The Worlds Wit and Humor: An Encyclopedia in 15 Volumes. 1906. Vols. IV: American
By William Tappan Thompson (18121882)
From Major Joness Courtship
PINEVILLE, December 27 .
TO MR. THOMPSON:Dear SirCrismus is over, and the thing is done did! You know I told you in my last letter I was gwine to bring Miss Mary up to the chalk on Crismus. Well, I done it, slick as a whistle, though it come mighty nigh bein a serious bisness. But Ill tell you all about the whole circumstance.
The fact is, Is made my mind up moren twenty times to jest go and come right out with the whole bisness; but whenever I got whar she was, and whenever she looked at me with her witchin eyes, and kind o blushed at me, I always felt sort o skeered and fainty, and all what I made up to tell her was forgot, so I couldnt think of it to save me. But yous a married man, Mr. Thompson, so I couldnt tell you nothin about popin the question, as they call it. Its a mighty grate favour to ax of a pretty gall, and to people what aint used to it, it goes monstrous hard, dont it? They say widders dont mind it no moren nothin. But Im makin a transgression, as the preacher ses.
Crismus eve I put on my new suit, and shaved my face as slick as a smoothin iron, and after tea went over to old Miss Stallinses. As soon as I went into the parler whar they was all settin round the fire, Miss Carline and Miss Kesiah both laughed right out.
I knowd that was a first rate chance to say something, but the dear little creeter looked so sorry and kep blushin so, I couldnt say nothin zactly to the pint! so I tuck a chair and reached up and tuck down the bone and put it in my pocket.
Highty-tity! ses the old ladywhat monstrous finement to be shore! Id like to know what harm ther is in stockins. People now-a-days is gittin so mealy-mouthed they cant call nothin by its right name, and I dont see as theys any better than the old-time people was. When I was a gall like you, child, I use to hang up my stockins and git em full of presents.
I sot up till midnight, and when they was all gone to bed I went softly into the back gate, and went up to the porch, and thar, shore enough, was a great big meal-bag hangin to the jice. It was monstrous unhandy to git to it, but I was termined not to back out. So I sot some chairs on top of a bench and got hold of the rope and let myself down into the bag; but jest as I was gittin in, it swung agin the chairs, and down they went with a terrible racket; but nobody didnt wake up but Miss Stallinses old cur dog, and here he come rippin and tearin through the yard like rath, and round and round he went tryin to find what was the matter. I scroochd down in the bag and didnt breathe louder nor a kitten, for fear hed find me out, and after a while he quit barkin.
The wind begun to blow bominable cold, and the old bag kep turnin round and swingin so it made me sea-sick as the mischief. I was afraid to move for fear the rope would break and let me fall, and thar I sot with my teeth rattlin like I had a ager. It seemed like it would never come daylight, and I do believe if I didnt love Miss Mary so powerful I would froze to death; for my heart was the only spot that felt warm, and it didnt beat moren two licks a minit, only when I thought how she would be supprised in the mornin, and then it went in a canter. Bimeby the cussed old dog come up on the porch and begun to smell about the bag, and then he barked like he thought hed treed something. Bow! wow! wow! ses he. Then hed smell agin, and try to git up to the bag. Git out! ses I, very low, for fear the galls mought hear me. Bow! wow! ses he. Be gone! you bominable fool, ses I, and I felt all over in spots, for I spected every minit hed nip me, and what made it worse, I didnt know whar abouts hed take hold. Bow! wow! wow! Then I tried coaxinCome here, good feller, ses I, and whistled a little to him, but it wasnt no use. Thar he stood and kep up his everlastin whinin and barkin all night. I couldnt tell when daylight was breakin, only by the chickens crowin, and I was monstrous glad to hear em, for if Id had to stay thar one hour more, I dont believe Id ever got out of that bag alive.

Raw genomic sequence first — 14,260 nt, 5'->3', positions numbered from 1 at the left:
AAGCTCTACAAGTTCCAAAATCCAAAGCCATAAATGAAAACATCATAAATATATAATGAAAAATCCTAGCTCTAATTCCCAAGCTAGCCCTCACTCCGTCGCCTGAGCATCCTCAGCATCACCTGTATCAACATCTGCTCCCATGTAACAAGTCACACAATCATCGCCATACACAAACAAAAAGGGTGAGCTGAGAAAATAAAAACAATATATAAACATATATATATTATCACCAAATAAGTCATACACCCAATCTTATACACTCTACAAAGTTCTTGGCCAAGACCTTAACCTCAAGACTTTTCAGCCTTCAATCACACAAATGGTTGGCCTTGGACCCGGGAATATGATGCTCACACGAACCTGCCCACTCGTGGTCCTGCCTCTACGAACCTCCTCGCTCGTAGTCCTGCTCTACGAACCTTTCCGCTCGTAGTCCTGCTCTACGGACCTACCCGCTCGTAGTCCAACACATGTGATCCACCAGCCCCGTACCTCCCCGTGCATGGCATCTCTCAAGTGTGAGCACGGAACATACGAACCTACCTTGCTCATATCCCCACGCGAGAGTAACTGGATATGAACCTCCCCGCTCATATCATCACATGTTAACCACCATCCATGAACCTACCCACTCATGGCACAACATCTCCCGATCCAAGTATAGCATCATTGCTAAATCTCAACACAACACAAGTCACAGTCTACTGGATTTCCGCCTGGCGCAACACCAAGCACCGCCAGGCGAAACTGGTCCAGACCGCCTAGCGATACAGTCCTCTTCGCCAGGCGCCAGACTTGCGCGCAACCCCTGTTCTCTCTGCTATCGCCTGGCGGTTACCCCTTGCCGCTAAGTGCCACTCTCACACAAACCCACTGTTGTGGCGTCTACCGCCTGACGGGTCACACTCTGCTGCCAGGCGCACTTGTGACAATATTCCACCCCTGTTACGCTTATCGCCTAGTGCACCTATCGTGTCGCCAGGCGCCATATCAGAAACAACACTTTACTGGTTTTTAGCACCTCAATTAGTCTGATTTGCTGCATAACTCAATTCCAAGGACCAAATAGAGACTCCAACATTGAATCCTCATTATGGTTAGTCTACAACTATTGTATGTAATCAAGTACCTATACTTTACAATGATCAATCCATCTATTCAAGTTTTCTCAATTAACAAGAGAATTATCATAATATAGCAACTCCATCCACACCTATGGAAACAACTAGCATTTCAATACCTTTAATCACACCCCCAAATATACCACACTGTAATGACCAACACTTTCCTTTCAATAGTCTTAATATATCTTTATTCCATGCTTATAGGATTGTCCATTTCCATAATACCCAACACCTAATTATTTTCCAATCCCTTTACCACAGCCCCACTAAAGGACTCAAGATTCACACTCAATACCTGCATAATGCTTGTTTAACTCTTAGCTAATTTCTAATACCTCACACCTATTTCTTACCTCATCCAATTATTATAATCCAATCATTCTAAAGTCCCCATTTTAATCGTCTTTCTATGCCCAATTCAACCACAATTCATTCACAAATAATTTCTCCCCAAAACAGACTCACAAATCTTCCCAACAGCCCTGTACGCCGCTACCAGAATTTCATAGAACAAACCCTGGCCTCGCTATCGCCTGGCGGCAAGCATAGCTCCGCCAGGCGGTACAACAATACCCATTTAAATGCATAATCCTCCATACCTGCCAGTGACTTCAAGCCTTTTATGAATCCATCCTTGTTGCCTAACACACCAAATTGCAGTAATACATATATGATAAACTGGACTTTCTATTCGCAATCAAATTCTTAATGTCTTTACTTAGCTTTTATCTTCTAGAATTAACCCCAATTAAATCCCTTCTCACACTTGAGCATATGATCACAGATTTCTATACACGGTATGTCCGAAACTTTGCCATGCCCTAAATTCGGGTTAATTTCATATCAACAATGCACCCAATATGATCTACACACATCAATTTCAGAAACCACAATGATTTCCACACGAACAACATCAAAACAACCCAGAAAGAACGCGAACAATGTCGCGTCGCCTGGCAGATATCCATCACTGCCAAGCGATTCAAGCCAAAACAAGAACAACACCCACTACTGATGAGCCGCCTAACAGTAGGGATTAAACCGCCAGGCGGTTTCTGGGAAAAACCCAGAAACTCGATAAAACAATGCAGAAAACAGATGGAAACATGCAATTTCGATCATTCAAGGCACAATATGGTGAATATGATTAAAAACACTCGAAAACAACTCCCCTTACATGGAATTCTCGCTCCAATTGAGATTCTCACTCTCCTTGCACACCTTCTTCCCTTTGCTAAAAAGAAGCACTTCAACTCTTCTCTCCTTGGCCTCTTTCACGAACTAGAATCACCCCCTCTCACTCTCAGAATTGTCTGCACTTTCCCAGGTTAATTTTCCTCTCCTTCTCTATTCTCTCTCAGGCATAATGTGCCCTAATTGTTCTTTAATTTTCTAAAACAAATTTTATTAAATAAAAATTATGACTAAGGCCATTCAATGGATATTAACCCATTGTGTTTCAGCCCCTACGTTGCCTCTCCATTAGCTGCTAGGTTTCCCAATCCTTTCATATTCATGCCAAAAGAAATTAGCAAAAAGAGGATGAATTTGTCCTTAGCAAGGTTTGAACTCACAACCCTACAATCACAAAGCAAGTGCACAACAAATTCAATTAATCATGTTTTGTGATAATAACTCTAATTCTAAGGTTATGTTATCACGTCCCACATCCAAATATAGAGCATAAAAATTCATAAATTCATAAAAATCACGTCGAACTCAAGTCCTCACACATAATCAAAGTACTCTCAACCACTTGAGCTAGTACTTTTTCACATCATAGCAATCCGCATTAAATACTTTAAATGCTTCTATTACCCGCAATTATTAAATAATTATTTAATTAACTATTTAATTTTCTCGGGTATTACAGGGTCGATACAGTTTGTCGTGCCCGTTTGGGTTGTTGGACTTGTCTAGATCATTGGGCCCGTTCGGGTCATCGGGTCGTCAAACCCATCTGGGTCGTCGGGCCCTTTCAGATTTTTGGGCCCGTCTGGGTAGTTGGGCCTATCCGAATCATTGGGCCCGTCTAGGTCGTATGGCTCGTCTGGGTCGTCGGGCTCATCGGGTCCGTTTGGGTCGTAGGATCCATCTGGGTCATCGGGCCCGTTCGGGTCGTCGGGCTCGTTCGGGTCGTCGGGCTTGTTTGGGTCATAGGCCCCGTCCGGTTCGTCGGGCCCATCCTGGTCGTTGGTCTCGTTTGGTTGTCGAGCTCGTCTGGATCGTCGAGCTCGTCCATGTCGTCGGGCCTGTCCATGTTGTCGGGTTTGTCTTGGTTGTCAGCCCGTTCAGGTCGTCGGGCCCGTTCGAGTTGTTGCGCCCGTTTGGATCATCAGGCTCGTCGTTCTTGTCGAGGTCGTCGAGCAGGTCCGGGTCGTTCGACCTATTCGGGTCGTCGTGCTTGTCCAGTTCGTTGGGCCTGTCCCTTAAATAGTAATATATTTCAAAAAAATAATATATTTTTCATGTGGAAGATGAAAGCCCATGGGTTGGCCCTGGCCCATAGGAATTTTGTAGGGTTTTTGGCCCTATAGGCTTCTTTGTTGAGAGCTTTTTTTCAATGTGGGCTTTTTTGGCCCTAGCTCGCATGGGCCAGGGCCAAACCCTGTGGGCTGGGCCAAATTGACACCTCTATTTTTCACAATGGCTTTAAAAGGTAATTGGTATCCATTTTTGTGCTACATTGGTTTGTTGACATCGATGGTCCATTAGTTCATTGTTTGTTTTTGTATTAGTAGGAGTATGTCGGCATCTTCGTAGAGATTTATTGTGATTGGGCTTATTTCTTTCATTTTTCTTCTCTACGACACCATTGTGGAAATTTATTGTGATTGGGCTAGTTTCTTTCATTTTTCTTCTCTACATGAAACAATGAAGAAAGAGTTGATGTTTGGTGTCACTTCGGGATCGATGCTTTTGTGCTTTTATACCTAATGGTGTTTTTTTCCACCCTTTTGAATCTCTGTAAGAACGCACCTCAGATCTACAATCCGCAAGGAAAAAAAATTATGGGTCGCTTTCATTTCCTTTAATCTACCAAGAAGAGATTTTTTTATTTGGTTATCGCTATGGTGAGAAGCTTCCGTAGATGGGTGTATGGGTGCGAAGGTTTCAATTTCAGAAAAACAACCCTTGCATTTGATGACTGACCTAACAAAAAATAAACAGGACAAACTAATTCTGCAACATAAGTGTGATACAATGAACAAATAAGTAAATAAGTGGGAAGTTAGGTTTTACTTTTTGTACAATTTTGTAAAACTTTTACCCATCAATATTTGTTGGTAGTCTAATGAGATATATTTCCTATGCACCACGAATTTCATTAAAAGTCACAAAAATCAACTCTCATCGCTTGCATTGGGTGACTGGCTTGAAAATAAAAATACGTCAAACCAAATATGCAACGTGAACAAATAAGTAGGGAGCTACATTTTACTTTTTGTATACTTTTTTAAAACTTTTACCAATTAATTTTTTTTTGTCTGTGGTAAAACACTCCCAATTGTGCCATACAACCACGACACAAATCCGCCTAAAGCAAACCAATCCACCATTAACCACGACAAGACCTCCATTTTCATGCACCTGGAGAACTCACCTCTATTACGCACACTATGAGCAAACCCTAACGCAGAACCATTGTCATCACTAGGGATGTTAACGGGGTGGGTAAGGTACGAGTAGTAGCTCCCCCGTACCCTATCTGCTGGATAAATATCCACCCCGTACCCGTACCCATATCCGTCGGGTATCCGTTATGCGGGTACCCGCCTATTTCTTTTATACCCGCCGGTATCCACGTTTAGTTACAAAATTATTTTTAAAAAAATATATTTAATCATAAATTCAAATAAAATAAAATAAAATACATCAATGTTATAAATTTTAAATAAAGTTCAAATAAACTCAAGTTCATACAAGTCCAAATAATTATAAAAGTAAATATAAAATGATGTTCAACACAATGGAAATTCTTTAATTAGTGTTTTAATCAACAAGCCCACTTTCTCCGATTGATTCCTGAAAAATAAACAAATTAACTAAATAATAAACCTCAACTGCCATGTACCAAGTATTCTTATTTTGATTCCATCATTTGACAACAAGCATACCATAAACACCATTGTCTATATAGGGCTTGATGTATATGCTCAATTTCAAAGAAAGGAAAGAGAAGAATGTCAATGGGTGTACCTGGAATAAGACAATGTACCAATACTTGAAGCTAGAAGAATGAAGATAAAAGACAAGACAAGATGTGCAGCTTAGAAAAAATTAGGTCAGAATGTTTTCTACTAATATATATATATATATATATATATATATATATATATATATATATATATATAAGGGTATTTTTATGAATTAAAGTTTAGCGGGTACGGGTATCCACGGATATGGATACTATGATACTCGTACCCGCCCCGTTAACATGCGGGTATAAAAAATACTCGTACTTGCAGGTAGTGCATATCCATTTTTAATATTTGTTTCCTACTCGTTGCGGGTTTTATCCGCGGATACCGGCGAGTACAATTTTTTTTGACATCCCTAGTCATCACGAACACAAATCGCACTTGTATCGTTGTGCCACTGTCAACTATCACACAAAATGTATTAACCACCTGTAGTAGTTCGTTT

The galls laughed themselves almost to death, and went to brushin off the meal as fast as they could, sayin they was gwine to hang that bag up every Crismus till they got husbands too. Miss Marybless her bright eyesshe blushed as beautiful as a morning-glory, and sed shed stick to her word. She was right out of bed, and her hair wasnt komed, and her dress wasnt fixd at all, but the way she looked pretty was real distractin. I do believe if I was froze stiff, one look at her sweet face, as she stood thar lookin down to the floor with her roguish eyes, and her bright curls fallin all over her snowy neck, would have fotched me too. I tell you what, it was worth hangin in a meal bag from one Crismus to another to feel as happy as I have ever sense.
I went home after we had the laugh out, and sot by the fire till I got thawed. In the forenoon all the Stallinses come over to our house and we had one of the greatest Crismus dinners that ever was seed in Georgia, and I dont believe a happier company ever sot down to the same table. Old Miss Stallins and mother settled the match, and talked over every thing that ever happened in ther families, and laughed at me and Mary, and cried about ther dead husbands, cause they wasnt alive to see ther children married.
Its all settled now, cept we haint sot the weddin day. Id like to have it all over at once, but young galls always like to be engaged a while, you know, so I spose I must wait a month or so. Mary (she ses I mustnt call her Miss Mary now) has been a good deal of trouble and botheration to me; but if you could see her you wouldnt think I ought to grudge a little sufferin to git sich a sweet little wife.